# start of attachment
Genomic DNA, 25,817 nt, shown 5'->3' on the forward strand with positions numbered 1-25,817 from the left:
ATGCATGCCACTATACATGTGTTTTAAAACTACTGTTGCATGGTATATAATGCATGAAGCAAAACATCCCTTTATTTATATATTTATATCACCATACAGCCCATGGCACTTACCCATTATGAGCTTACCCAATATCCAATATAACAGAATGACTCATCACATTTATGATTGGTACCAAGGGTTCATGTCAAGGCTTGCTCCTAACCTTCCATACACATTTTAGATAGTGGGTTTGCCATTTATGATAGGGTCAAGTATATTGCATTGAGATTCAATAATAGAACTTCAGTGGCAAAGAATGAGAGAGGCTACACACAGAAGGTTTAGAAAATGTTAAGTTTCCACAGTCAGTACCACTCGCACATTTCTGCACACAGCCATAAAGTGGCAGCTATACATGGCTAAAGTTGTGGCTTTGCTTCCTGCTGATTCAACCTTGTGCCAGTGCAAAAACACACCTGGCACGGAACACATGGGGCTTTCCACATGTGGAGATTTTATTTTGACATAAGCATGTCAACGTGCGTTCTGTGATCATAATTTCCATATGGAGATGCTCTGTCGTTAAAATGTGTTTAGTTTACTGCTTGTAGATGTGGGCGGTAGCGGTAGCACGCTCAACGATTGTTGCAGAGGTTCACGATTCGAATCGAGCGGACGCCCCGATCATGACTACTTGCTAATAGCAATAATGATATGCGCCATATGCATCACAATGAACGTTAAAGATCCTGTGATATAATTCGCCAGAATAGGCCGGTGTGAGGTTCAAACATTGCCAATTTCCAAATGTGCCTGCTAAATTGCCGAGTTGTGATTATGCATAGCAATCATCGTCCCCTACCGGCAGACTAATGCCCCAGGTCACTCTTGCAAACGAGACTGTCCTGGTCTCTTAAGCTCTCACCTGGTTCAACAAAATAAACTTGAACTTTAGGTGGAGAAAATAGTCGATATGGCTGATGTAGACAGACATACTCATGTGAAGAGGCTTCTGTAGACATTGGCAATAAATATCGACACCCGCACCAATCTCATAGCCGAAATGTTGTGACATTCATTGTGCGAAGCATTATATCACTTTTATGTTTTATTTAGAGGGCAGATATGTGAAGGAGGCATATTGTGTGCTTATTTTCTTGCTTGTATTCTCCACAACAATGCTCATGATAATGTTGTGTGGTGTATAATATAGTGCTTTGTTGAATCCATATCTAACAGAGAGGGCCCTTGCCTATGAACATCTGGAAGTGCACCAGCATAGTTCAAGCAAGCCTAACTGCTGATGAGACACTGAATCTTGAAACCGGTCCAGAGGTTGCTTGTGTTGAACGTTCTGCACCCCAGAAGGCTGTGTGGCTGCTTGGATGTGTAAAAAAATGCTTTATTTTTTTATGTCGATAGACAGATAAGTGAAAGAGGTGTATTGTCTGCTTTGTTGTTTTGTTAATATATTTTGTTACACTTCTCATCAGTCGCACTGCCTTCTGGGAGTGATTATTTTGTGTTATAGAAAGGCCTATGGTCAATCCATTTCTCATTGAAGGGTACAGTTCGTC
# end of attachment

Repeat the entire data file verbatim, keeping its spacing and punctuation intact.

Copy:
Genomic DNA, 25,817 nt, shown 5'->3' on the forward strand with positions numbered 1-25,817 from the left:
ATGCATGCCACTATACATGTGTTTTAAAACTACTGTTGCATGGTATATAATGCATGAAGCAAAACATCCCTTTATTTATATATTTATATCACCATACAGCCCATGGCACTTACCCATTATGAGCTTACCCAATATCCAATATAACAGAATGACTCATCACATTTATGATTGGTACCAAGGGTTCATGTCAAGGCTTGCTCCTAACCTTCCATACACATTTTAGATAGTGGGTTTGCCATTTATGATAGGGTCAAGTATATTGCATTGAGATTCAATAATAGAACTTCAGTGGCAAAGAATGAGAGAGGCTACACACAGAAGGTTTAGAAAATGTTAAGTTTCCACAGTCAGTACCACTCGCACATTTCTGCACACAGCCATAAAGTGGCAGCTATACATGGCTAAAGTTGTGGCTTTGCTTCCTGCTGATTCAACCTTGTGCCAGTGCAAAAACACACCTGGCACGGAACACATGGGGCTTTCCACATGTGGAGATTTTATTTTGACATAAGCATGTCAACGTGCGTTCTGTGATCATAATTTCCATATGGAGATGCTCTGTCGTTAAAATGTGTTTAGTTTACTGCTTGTAGATGTGGGCGGTAGCGGTAGCACGCTCAACGATTGTTGCAGAGGTTCACGATTCGAATCGAGCGGACGCCCCGATCATGACTACTTGCTAATAGCAATAATGATATGCGCCATATGCATCACAATGAACGTTAAAGATCCTGTGATATAATTCGCCAGAATAGGCCGGTGTGAGGTTCAAACATTGCCAATTTCCAAATGTGCCTGCTAAATTGCCGAGTTGTGATTATGCATAGCAATCATCGTCCCCTACCGGCAGACTAATGCCCCAGGTCACTCTTGCAAACGAGACTGTCCTGGTCTCTTAAGCTCTCACCTGGTTCAACAAAATAAACTTGAACTTTAGGTGGAGAAAATAGTCGATATGGCTGATGTAGACAGACATACTCATGTGAAGAGGCTTCTGTAGACATTGGCAATAAATATCGACACCCGCACCAATCTCATAGCCGAAATGTTGTGACATTCATTGTGCGAAGCATTATATCACTTTTATGTTTTATTTAGAGGGCAGATATGTGAAGGAGGCATATTGTGTGCTTATTTTCTTGCTTGTATTCTCCACAACAATGCTCATGATAATGTTGTGTGGTGTATAATATAGTGCTTTGTTGAATCCATATCTAACAGAGAGGGCCCTTGCCTATGAACATCTGGAAGTGCACCAGCATAGTTCAAGCAAGCCTAACTGCTGATGAGACACTGAATCTTGAAACCGGTCCAGAGGTTGCTTGTGTTGAACGTTCTGCACCCCAGAAGGCTGTGTGGCTGCTTGGATGTGTAAAAAAATGCTTTATTTTTTTATGTCGATAGACAGATAAGTGAAAGAGGTGTATTGTCTGCTTTGTTGTTTTGTTAATATATTTTGTTACACTTCTCATCAGTCGCACTGCCTTCTGGGAGTGATTATTTTGTGTTATAGAAAGGCCTATGGTCAATCCATTTCTCATTGAAGGGTACAGTTCGTC